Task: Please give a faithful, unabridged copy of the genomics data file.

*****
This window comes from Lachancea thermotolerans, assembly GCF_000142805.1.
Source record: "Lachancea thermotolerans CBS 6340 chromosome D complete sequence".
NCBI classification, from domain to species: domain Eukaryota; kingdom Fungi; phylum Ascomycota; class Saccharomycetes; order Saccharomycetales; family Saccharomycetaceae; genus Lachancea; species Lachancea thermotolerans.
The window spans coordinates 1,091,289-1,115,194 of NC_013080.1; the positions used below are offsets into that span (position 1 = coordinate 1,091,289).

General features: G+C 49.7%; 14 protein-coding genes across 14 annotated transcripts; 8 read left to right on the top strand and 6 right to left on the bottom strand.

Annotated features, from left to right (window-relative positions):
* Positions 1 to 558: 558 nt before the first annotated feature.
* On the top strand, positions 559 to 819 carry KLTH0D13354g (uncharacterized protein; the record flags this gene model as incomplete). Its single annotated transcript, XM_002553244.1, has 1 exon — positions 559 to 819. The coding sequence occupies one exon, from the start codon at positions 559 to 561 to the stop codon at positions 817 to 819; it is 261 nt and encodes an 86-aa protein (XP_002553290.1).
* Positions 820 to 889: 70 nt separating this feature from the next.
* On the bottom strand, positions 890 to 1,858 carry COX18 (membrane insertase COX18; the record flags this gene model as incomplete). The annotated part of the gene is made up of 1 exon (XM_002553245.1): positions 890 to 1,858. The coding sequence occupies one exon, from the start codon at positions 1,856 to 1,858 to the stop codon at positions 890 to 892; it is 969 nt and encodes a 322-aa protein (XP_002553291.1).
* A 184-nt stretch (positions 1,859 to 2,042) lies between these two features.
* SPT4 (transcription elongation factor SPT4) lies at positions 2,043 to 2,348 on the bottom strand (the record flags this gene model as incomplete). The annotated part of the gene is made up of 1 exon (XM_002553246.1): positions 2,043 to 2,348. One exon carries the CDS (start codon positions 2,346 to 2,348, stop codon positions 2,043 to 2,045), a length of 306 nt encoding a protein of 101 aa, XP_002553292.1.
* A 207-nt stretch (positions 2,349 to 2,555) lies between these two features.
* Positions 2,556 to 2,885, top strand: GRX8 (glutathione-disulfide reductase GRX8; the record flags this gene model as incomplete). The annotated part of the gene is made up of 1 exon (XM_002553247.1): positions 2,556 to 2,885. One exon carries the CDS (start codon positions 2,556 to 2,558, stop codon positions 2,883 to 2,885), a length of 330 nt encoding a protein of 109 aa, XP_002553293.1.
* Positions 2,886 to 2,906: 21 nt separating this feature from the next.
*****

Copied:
This window comes from Lachancea thermotolerans, assembly GCF_000142805.1.
Source record: "Lachancea thermotolerans CBS 6340 chromosome D complete sequence".
NCBI classification, from domain to species: domain Eukaryota; kingdom Fungi; phylum Ascomycota; class Saccharomycetes; order Saccharomycetales; family Saccharomycetaceae; genus Lachancea; species Lachancea thermotolerans.
The window spans coordinates 1,091,289-1,115,194 of NC_013080.1; the positions used below are offsets into that span (position 1 = coordinate 1,091,289).

General features: G+C 49.7%; 14 protein-coding genes across 14 annotated transcripts; 8 read left to right on the top strand and 6 right to left on the bottom strand.

Annotated features, from left to right (window-relative positions):
* Positions 1 to 558: 558 nt before the first annotated feature.
* On the top strand, positions 559 to 819 carry KLTH0D13354g (uncharacterized protein; the record flags this gene model as incomplete). Its single annotated transcript, XM_002553244.1, has 1 exon — positions 559 to 819. The coding sequence occupies one exon, from the start codon at positions 559 to 561 to the stop codon at positions 817 to 819; it is 261 nt and encodes an 86-aa protein (XP_002553290.1).
* Positions 820 to 889: 70 nt separating this feature from the next.
* On the bottom strand, positions 890 to 1,858 carry COX18 (membrane insertase COX18; the record flags this gene model as incomplete). The annotated part of the gene is made up of 1 exon (XM_002553245.1): positions 890 to 1,858. The coding sequence occupies one exon, from the start codon at positions 1,856 to 1,858 to the stop codon at positions 890 to 892; it is 969 nt and encodes a 322-aa protein (XP_002553291.1).
* A 184-nt stretch (positions 1,859 to 2,042) lies between these two features.
* SPT4 (transcription elongation factor SPT4) lies at positions 2,043 to 2,348 on the bottom strand (the record flags this gene model as incomplete). The annotated part of the gene is made up of 1 exon (XM_002553246.1): positions 2,043 to 2,348. One exon carries the CDS (start codon positions 2,346 to 2,348, stop codon positions 2,043 to 2,045), a length of 306 nt encoding a protein of 101 aa, XP_002553292.1.
* A 207-nt stretch (positions 2,349 to 2,555) lies between these two features.
* Positions 2,556 to 2,885, top strand: GRX8 (glutathione-disulfide reductase GRX8; the record flags this gene model as incomplete). The annotated part of the gene is made up of 1 exon (XM_002553247.1): positions 2,556 to 2,885. One exon carries the CDS (start codon positions 2,556 to 2,558, stop codon positions 2,883 to 2,885), a length of 330 nt encoding a protein of 109 aa, XP_002553293.1.
* Positions 2,886 to 2,906: 21 nt separating this feature from the next.